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Shooting of Casey Goodson Jr. Has Community Members Demanding Justice

Taijuan Moorman Taijuan Moorman Shooting of Casey Goodson Jr. Has Community Members Demanding JusticeJustice for Casey Goodson protest, Sat. Dec. 12, 2020. Photo by Matt Ellis.
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Editor’s note 12/7/20 5 p.m.: The article has been updated to include statements from Congresswoman Joyce Beatty and Columbus City Council.

12/9/20 3 p.m.: This update includes the latest on an independent investigation in the shooting of Casey Goodson by the DOJ and FBI.

On Friday, Dec. 4, media reported on the scene of an officer-involved shooting involving the Franklin County Sheriff’s Office, the US Marshal’s Southern Ohio Fugitive Task Force, and 23-year-old Casey Goodson Jr., a Black man.

Goodson, who was shot and killed by 17-year Franklin County Sheriff’s Deputy veteran Jason Meade, a white man, was not the person the task force was searching for, according to the US Marshal.

Immediately, the story from US Marshals contradicted what the family claims happened. US Marshal Pete Tobin told media that a confrontation between Meade and Goodson arose after Goodson “was seen driving down the street waving a gun.”

A statement from the Franklin County Sheriff’s Office released on Friday announced Deputy Meade, who is currently assigned to the fugitive task force, is not on duty and is awaiting interview by the Columbus Division of Police Critical Incident and Response Team, which is investigating. The results of that investigation will be turned over to the Franklin County Prosecutor’s Office for presentation to a grand jury.

“The Franklin County Sheriff’s Office is confident the Columbus Police Critical Incidence and Response Team will conduct a thorough and transparent investigation,” read a statement on Friday.

In addition, Columbus Police Chief Thomas Quinlan announced the United States Department of Justice, the U.S. Attorney for the Southern District of Ohio and the FBI are launching concurrent federal civil rights investigations into the incident. The focus of the federal investigation will be whether or not Goodson’s civil rights were violated.

Meanwhile, family members of Goodson have taken to social media to tell their side of the story.

Family members have noted that Goodson was returning from a dentist appointment with food in his hand when the incident occurred. They also pointed out that Goodson had a license to carry a concealed handgun.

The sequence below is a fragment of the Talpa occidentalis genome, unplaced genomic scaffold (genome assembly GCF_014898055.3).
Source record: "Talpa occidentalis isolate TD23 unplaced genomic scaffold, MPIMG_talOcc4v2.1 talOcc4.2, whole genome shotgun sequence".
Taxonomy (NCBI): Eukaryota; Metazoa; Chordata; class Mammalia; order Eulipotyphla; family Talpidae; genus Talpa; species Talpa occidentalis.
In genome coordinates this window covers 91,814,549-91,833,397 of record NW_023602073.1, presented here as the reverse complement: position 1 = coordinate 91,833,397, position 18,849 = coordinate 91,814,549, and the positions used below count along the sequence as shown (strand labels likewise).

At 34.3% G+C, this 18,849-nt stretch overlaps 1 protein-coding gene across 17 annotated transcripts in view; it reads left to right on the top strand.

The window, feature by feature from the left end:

Tamala Payne, Goodson’s mother, said on Facebook that he was just walking in the door when he was shot three times in the back. “Grandmother, sister, uncle and other cousins all of them seen him on the kitchen floor with bullet holes in his back,” she said, demanding justice for her son.

Community members are now calling for the public release of police reports, an independent autopsy report, and an independent prosecutor investigation.

There is no body camera footage of the incident, as Franklin County Sherriff’s task force officers are not issued body cameras.

Congresswoman Joyce Beatty and Columbus City Council released statements on the shooting late Monday afternoon.

“The circumstances surrounding his tragic death are upsetting and extremely unsettling because too many Black men in our community are dying or are the victims of unjustifiable, excessive force from the very people sworn to protect and serve all of us,” said Congresswoman Beatty.

“While the Franklin County Sheriff’s Office is not a part of City government and we must wait for the results of the investigation, this loss of life weighs heavy upon us,” said Council. “Our call for Reimagining Safety in Columbus is not just about policy and budgets, but also about addressing the devastating impacts of violence that disproportionately affects black and brown families.”

Following a candlelight vigil the night of the shooting, community members have also announced a peaceful protest at the Franklin County Courthouse on Friday, Dec. 11 at 6 p.m. Find more information on Facebook.

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